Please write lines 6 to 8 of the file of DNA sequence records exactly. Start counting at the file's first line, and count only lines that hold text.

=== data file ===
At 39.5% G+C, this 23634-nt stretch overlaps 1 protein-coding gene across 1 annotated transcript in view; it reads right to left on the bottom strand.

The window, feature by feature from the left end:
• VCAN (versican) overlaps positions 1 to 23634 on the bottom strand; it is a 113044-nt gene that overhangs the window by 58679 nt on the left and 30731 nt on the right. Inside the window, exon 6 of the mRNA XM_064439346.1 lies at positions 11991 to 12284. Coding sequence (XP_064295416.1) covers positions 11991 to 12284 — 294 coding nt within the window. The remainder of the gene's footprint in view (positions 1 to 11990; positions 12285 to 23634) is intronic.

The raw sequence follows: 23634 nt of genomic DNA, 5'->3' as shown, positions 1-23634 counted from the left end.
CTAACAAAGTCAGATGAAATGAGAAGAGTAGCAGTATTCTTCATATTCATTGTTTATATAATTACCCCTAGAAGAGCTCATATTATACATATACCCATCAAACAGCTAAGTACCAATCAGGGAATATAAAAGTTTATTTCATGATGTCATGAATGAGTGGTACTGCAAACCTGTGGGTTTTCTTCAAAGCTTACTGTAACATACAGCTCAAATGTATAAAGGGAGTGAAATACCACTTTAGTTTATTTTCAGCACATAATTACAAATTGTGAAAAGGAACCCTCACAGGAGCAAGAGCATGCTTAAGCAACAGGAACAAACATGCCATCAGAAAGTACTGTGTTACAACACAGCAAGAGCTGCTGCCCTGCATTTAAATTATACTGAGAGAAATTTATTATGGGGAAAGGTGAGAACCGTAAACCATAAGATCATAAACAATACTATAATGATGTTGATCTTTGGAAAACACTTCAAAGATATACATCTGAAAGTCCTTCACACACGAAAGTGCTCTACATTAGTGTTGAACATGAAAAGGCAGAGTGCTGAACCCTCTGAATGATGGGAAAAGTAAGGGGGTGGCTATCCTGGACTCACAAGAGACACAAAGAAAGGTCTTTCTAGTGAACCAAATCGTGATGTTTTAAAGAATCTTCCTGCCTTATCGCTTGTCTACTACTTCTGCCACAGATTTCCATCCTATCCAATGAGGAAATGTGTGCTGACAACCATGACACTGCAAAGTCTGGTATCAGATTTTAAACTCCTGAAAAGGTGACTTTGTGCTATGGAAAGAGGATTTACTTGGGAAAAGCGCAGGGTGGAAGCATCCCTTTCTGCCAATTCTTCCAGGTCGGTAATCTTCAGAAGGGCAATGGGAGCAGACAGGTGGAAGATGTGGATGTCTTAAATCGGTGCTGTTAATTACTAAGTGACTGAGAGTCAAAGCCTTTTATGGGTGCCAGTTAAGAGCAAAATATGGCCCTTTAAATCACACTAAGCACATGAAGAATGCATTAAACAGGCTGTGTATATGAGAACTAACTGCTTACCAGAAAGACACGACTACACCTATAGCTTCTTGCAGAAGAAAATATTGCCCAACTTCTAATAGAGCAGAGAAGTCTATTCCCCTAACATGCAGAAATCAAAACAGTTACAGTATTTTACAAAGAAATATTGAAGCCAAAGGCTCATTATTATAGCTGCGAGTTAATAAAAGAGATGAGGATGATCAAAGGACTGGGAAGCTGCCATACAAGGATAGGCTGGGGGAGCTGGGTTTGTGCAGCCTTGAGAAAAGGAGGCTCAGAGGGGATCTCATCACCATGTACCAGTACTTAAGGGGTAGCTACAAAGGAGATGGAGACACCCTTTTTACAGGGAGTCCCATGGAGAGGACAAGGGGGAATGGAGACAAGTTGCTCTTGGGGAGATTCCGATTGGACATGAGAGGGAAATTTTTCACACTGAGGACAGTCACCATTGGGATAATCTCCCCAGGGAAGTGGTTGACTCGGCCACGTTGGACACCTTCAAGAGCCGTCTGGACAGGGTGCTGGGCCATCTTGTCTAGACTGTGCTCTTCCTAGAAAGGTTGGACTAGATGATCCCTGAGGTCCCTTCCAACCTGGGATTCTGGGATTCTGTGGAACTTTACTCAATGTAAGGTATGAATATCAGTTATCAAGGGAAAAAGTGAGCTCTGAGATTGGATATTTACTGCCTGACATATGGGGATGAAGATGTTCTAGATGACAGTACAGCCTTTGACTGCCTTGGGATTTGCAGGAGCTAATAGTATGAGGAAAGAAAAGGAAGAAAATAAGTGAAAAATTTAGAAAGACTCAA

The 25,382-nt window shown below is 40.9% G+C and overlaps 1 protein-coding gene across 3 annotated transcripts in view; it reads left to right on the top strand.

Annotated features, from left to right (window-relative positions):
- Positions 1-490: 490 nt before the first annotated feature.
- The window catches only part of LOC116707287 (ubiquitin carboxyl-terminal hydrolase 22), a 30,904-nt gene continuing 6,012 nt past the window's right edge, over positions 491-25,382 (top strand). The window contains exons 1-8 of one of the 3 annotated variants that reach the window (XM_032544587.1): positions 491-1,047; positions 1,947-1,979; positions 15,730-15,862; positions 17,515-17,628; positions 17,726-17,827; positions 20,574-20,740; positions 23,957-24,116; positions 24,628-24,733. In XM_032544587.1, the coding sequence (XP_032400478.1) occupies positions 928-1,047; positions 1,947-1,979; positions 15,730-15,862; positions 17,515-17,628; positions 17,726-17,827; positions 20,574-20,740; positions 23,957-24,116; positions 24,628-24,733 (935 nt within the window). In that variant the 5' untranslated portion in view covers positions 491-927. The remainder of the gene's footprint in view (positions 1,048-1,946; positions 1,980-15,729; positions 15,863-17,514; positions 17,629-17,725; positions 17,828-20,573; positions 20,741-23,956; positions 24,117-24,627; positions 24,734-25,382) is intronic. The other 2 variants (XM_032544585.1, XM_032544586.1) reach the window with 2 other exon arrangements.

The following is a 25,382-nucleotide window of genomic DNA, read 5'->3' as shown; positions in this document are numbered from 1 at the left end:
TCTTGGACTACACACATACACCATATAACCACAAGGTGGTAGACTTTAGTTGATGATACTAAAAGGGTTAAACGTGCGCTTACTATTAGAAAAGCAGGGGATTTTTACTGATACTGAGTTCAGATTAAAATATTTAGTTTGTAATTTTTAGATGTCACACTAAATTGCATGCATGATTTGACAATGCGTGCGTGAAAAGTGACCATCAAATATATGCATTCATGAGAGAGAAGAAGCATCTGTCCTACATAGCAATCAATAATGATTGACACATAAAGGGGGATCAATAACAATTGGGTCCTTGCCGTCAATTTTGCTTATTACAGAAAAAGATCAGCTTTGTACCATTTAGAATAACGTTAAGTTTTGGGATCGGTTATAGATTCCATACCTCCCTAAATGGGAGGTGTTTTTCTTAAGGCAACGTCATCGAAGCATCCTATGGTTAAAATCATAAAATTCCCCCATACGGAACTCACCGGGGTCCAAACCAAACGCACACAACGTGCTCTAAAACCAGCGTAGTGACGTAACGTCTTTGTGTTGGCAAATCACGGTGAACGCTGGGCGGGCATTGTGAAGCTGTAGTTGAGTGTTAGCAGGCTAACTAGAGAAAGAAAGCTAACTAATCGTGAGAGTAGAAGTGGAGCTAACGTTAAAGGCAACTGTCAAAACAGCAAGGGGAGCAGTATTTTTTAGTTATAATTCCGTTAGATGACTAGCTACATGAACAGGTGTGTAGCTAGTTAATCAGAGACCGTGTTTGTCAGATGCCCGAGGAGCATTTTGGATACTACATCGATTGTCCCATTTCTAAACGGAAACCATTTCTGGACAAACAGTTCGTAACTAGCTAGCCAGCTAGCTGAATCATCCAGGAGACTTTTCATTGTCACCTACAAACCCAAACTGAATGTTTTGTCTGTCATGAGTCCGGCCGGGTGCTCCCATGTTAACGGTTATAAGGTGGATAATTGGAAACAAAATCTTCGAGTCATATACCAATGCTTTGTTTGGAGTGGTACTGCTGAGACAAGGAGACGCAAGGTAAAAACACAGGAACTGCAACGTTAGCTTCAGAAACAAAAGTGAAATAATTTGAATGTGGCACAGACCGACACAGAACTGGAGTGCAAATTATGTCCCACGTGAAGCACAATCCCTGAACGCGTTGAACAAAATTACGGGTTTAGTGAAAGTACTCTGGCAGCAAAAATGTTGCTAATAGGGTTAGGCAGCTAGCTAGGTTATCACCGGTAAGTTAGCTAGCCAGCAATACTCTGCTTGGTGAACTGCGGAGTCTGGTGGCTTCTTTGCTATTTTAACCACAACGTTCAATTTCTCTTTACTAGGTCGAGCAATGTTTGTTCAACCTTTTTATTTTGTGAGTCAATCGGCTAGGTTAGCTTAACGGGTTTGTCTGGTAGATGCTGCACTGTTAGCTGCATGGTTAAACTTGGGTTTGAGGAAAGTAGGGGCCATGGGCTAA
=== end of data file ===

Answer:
The 25,382-nt window shown below is 40.9% G+C and overlaps 1 protein-coding gene across 3 annotated transcripts in view; it reads left to right on the top strand.

Annotated features, from left to right (window-relative positions):
- Positions 1-490: 490 nt before the first annotated feature.